How to raise our standards

23 Jun How to raise our standards

The Master Plumbers have published Matt’s article titled “How to raise our standards” in Australia’s leading plumbing magazine “Australian Plumbing”. How to get paid is approximately a 3-minute read on plumbing industry service standards. Enjoy…

Customer expectations are changing. Forget the end of the month, next week or even tomorrow, no one wants to wait for anything anymore. Matt Reynolds explains.

Now! It is the new standard. From ordering food, arranging transport and buying songs, we want to tap our watches or our phones, and we want our problems solved. We get frustrated if we have to wait. We get annoyed if it isn’t easy. As consumers we are lazy, so we buy from companies who make it easy for us. Most of us are willing to spend money to save time.

Our challenge as plumbers and business owners is to become the easiest and most convenient to buy from. It’s not about the mechanics of the plumbing work we do, it is about everything that happens before and after a job is carried out. It’s all about the customer’s point of view; how they feel on their side of the transaction. Quality and price are still important factors but they only get you in the game. To claw ahead of the competition, you must continually improve the experience your customers have when they interact with you.

When’s the last time you really thought about your customers? Have you thought about how your customers buy from you, how they deal with your business and how you could serve them more efficiently? What could you do to raise your standards? How, for example, could you halve the time it takes them to book your service while doubling the amount of information you communicate to them?

Like it or not, it’s 2019 and not only do your customers now expect more, it’s highly possible that as they become more reliant on their phones and thumbs, they’re going to get a whole lot more demanding too. The question becomes, what are you going to do to lift your game and exceed their expectations?

Firstly, you need to pull apart your own processes and look for steps in the job sequence that can be improved. For example, should any of your customers ever have to call you for a job update? Whose responsibility is it to control the communication process, yours or theirs? Is there a more efficient way of communicating so they don’t have to waste their time chasing you?

If we look at current consumer trends from a macro perspective, your customers are very close to expecting all of their communication with you and all of their job information to be available on their phone at any time, right? Compare the experience of ordering a meal using Deliveroo verses ordering directly from your local fish and chip shop.

If you’re serious about building a business for the future, shouldn’t you think about recording and logging every step in your job process and make that available to your customers too? We can order Ubers and watch them drive to us and we can track our online orders as they are shipped to us. Is there any reason our customers wouldn’t want that standard of information from us? Shouldn’t they be able to see jobs as they unfold?

You might not like these trends, many don’t. Unfortunately, customers don’t make decisions based on our opinions, they make them based on what’s best for them. So, you probably should consider what could happen if one of your competitors provided Uber-like transparency to their clients? Would you lose any of your customers to them?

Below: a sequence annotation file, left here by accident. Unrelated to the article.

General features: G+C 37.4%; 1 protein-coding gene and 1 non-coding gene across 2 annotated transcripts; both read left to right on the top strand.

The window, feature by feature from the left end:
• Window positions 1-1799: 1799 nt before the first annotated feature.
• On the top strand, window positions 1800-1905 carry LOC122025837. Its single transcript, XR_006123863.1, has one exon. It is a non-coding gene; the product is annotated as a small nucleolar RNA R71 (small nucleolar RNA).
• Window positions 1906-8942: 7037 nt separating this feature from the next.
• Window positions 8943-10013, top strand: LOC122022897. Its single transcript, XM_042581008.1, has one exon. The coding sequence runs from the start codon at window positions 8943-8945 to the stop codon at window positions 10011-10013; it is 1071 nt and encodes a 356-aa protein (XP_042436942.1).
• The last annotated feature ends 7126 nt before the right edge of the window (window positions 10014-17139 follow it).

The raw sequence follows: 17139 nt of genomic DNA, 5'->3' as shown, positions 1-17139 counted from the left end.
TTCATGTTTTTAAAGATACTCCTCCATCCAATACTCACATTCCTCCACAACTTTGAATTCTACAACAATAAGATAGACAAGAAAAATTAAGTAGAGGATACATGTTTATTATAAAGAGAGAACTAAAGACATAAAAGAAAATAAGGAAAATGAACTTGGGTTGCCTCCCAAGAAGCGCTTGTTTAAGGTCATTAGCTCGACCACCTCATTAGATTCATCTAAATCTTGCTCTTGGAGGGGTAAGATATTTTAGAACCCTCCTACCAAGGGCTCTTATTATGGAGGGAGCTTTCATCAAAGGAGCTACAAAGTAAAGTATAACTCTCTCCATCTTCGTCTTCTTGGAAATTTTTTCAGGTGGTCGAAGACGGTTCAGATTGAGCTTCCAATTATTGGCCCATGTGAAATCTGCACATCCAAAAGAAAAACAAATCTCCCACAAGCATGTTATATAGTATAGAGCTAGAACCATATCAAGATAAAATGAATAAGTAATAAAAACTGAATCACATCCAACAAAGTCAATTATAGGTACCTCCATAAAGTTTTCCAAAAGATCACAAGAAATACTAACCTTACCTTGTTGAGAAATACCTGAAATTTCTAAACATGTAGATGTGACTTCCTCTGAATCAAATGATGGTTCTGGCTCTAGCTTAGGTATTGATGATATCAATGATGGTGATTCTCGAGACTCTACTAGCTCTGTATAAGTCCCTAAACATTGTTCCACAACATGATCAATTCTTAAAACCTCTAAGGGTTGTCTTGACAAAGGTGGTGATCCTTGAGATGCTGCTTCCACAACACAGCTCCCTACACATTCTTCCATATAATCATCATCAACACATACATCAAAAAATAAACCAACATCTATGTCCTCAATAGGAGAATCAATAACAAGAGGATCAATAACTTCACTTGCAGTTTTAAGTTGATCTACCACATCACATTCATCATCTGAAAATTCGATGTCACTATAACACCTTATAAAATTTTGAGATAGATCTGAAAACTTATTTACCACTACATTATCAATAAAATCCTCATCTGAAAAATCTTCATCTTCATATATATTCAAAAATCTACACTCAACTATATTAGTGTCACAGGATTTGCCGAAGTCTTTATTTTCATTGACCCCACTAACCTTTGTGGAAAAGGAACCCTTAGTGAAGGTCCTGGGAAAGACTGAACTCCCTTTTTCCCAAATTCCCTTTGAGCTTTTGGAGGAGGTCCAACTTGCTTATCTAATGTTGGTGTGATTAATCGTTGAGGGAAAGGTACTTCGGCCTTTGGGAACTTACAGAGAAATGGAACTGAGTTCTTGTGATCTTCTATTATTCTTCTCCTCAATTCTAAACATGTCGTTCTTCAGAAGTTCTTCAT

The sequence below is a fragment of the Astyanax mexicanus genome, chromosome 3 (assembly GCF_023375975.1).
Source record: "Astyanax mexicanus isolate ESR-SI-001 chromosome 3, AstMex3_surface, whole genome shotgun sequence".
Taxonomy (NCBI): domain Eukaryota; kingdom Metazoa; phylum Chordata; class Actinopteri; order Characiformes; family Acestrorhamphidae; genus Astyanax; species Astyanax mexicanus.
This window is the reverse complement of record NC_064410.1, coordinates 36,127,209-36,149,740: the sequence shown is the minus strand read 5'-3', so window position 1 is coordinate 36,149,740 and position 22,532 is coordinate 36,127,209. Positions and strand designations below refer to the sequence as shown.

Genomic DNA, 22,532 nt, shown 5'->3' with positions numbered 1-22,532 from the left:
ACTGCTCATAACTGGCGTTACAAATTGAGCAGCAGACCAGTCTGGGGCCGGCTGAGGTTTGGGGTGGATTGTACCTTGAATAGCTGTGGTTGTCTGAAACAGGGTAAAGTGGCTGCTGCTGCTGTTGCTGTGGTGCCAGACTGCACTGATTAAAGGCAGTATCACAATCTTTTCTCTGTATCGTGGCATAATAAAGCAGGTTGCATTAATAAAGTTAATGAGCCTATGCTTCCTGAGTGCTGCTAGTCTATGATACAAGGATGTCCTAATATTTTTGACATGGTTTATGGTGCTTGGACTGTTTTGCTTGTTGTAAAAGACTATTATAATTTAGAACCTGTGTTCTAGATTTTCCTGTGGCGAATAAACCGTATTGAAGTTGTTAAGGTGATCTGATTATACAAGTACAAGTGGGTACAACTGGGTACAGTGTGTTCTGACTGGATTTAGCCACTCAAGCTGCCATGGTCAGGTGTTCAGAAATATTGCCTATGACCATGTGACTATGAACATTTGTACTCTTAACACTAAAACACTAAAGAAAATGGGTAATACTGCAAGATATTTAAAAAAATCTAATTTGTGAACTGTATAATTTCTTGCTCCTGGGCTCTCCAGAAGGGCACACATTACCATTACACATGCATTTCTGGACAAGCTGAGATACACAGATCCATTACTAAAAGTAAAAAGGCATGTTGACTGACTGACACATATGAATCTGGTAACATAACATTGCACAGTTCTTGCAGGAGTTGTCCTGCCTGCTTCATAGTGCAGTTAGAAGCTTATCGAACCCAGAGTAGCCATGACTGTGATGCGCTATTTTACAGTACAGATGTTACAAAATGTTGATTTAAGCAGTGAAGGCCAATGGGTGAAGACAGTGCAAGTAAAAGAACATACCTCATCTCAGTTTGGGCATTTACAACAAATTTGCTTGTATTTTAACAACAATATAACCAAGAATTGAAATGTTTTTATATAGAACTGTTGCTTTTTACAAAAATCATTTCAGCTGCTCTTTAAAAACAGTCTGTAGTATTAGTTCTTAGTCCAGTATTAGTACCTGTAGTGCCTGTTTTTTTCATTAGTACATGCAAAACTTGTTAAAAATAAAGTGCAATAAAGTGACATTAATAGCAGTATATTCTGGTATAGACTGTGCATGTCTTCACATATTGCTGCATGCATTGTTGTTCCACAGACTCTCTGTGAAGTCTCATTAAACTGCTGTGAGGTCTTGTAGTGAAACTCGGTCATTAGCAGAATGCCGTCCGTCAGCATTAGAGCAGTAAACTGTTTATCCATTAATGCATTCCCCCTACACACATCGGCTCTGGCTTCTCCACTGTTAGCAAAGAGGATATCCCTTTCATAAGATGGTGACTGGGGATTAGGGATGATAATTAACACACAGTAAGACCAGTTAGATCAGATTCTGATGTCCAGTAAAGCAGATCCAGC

Remember, companies who don’t meet customers’ expectations eventually go out of business. Ask the folks at Blockbuster, it turns out that tapping our phones is easier, quicker and cheaper than driving across town to rent a movie. When Blockbuster had what customers wanted, they grew, when Netflix iterated quickly to develop an easier and better solution, they went broke. Simple.

The same rules apply to the plumbing industry; convenience will win eventually.

The construction industry accounts for about 8% of Australia’s GDP, that’s big. When an industry is big and lucrative, it becomes attractive to others who want their own slice of the action. To date, we have seen very little digital disruption in the construction industry. Digital distribution occurs when emerging technologies and new business models begin to transform the way an industry operates. It’s why Netflix beat Blockbuster and why Uber stole many of the taxi industry’s customers. It’s also the reason why you no longer have a street directory under your front seat and why you don’t post letters anymore, smartphone maps and email are easier, quicker, cost less and are actually better services.

Is it possible that we as trade professionals are, right now, in the same position musical artists were just before iTunes, Spotify and other online streaming services became popular? Are we labour primed to be commoditised?

How are you going to respond to current customers’ trends and in which direction will you take your business? Are you positioned to take advantage of these inevitable changes?

What I know is, we as plumbers better get ready for some changes and we better lift our service game. If we don’t raise our own standards, outsiders may just come in and raise them for us.

Matt Reynolds is an award winning plumber who writes about the game as an industry insider. He hosts the Trench Talk podcast which is available on iTunes and most podcast platforms. You can connect with him on Twitter @MrMattReynolds , Instagram @MrMattReynolds, or find him as the Director of XRM Plumbing Services on LinkedIn.[/vc_column_text][/vc_column][/vc_row]